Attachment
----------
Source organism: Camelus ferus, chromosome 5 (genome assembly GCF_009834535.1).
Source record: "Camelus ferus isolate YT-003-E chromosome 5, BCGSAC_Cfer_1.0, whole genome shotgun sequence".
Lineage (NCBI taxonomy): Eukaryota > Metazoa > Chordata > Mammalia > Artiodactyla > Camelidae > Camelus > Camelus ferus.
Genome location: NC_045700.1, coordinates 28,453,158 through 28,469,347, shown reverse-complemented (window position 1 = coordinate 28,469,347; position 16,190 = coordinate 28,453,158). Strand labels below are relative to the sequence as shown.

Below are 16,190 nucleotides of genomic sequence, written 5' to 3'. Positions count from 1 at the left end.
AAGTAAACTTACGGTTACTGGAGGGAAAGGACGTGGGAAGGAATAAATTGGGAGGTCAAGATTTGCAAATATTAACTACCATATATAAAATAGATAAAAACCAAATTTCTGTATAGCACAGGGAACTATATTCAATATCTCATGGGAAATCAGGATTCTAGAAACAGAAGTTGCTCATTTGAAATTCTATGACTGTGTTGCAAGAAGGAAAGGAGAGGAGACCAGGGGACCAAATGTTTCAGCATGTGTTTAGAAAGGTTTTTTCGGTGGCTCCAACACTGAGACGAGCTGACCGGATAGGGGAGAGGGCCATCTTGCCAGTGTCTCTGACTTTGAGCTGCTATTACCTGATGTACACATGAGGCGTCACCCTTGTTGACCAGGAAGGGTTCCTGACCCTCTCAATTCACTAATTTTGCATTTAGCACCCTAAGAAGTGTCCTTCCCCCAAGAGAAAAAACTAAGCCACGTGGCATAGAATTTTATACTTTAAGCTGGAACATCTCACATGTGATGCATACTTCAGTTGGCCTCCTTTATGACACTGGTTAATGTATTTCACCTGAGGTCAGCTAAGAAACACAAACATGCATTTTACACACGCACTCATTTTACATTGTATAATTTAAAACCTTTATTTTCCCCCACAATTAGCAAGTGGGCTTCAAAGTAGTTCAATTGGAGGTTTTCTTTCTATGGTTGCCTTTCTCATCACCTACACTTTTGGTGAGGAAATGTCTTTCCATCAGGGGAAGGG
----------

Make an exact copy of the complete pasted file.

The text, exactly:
Source organism: Camelus ferus, chromosome 5 (genome assembly GCF_009834535.1).
Source record: "Camelus ferus isolate YT-003-E chromosome 5, BCGSAC_Cfer_1.0, whole genome shotgun sequence".
Lineage (NCBI taxonomy): Eukaryota > Metazoa > Chordata > Mammalia > Artiodactyla > Camelidae > Camelus > Camelus ferus.
Genome location: NC_045700.1, coordinates 28,453,158 through 28,469,347, shown reverse-complemented (window position 1 = coordinate 28,469,347; position 16,190 = coordinate 28,453,158). Strand labels below are relative to the sequence as shown.

Below are 16,190 nucleotides of genomic sequence, written 5' to 3'. Positions count from 1 at the left end.
AAGTAAACTTACGGTTACTGGAGGGAAAGGACGTGGGAAGGAATAAATTGGGAGGTCAAGATTTGCAAATATTAACTACCATATATAAAATAGATAAAAACCAAATTTCTGTATAGCACAGGGAACTATATTCAATATCTCATGGGAAATCAGGATTCTAGAAACAGAAGTTGCTCATTTGAAATTCTATGACTGTGTTGCAAGAAGGAAAGGAGAGGAGACCAGGGGACCAAATGTTTCAGCATGTGTTTAGAAAGGTTTTTTCGGTGGCTCCAACACTGAGACGAGCTGACCGGATAGGGGAGAGGGCCATCTTGCCAGTGTCTCTGACTTTGAGCTGCTATTACCTGATGTACACATGAGGCGTCACCCTTGTTGACCAGGAAGGGTTCCTGACCCTCTCAATTCACTAATTTTGCATTTAGCACCCTAAGAAGTGTCCTTCCCCCAAGAGAAAAAACTAAGCCACGTGGCATAGAATTTTATACTTTAAGCTGGAACATCTCACATGTGATGCATACTTCAGTTGGCCTCCTTTATGACACTGGTTAATGTATTTCACCTGAGGTCAGCTAAGAAACACAAACATGCATTTTACACACGCACTCATTTTACATTGTATAATTTAAAACCTTTATTTTCCCCCACAATTAGCAAGTGGGCTTCAAAGTAGTTCAATTGGAGGTTTTCTTTCTATGGTTGCCTTTCTCATCACCTACACTTTTGGTGAGGAAATGTCTTTCCATCAGGGGAAGGG